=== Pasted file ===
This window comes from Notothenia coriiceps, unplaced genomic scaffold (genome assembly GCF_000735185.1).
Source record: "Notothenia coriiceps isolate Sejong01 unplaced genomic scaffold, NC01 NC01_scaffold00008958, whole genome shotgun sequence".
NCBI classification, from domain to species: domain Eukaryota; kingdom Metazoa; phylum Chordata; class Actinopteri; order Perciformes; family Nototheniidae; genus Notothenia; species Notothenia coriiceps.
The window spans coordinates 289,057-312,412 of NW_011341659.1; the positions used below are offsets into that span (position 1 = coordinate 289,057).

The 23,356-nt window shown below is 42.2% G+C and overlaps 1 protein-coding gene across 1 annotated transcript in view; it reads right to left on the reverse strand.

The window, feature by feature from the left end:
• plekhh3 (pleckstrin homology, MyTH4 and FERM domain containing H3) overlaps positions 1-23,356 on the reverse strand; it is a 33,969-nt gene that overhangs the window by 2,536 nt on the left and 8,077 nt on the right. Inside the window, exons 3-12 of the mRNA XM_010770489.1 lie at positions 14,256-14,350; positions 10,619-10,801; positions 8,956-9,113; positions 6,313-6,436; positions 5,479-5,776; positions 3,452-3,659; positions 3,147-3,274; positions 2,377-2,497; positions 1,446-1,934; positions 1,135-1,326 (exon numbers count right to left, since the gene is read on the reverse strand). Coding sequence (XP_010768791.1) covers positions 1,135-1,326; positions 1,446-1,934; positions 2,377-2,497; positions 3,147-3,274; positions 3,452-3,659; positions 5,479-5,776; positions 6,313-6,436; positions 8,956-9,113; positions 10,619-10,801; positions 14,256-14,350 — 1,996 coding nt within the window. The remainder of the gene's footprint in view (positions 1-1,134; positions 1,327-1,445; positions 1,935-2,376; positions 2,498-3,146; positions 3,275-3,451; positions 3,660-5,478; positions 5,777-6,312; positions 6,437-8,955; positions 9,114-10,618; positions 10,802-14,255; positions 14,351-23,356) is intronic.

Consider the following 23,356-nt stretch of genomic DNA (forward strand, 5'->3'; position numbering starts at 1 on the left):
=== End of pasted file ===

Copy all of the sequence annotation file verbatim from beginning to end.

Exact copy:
This window comes from Notothenia coriiceps, unplaced genomic scaffold (genome assembly GCF_000735185.1).
Source record: "Notothenia coriiceps isolate Sejong01 unplaced genomic scaffold, NC01 NC01_scaffold00008958, whole genome shotgun sequence".
NCBI classification, from domain to species: domain Eukaryota; kingdom Metazoa; phylum Chordata; class Actinopteri; order Perciformes; family Nototheniidae; genus Notothenia; species Notothenia coriiceps.
The window spans coordinates 289,057-312,412 of NW_011341659.1; the positions used below are offsets into that span (position 1 = coordinate 289,057).

The 23,356-nt window shown below is 42.2% G+C and overlaps 1 protein-coding gene across 1 annotated transcript in view; it reads right to left on the reverse strand.

The window, feature by feature from the left end:
• plekhh3 (pleckstrin homology, MyTH4 and FERM domain containing H3) overlaps positions 1-23,356 on the reverse strand; it is a 33,969-nt gene that overhangs the window by 2,536 nt on the left and 8,077 nt on the right. Inside the window, exons 3-12 of the mRNA XM_010770489.1 lie at positions 14,256-14,350; positions 10,619-10,801; positions 8,956-9,113; positions 6,313-6,436; positions 5,479-5,776; positions 3,452-3,659; positions 3,147-3,274; positions 2,377-2,497; positions 1,446-1,934; positions 1,135-1,326 (exon numbers count right to left, since the gene is read on the reverse strand). Coding sequence (XP_010768791.1) covers positions 1,135-1,326; positions 1,446-1,934; positions 2,377-2,497; positions 3,147-3,274; positions 3,452-3,659; positions 5,479-5,776; positions 6,313-6,436; positions 8,956-9,113; positions 10,619-10,801; positions 14,256-14,350 — 1,996 coding nt within the window. The remainder of the gene's footprint in view (positions 1-1,134; positions 1,327-1,445; positions 1,935-2,376; positions 2,498-3,146; positions 3,275-3,451; positions 3,660-5,478; positions 5,777-6,312; positions 6,437-8,955; positions 9,114-10,618; positions 10,802-14,255; positions 14,351-23,356) is intronic.

Consider the following 23,356-nt stretch of genomic DNA (forward strand, 5'->3'; position numbering starts at 1 on the left):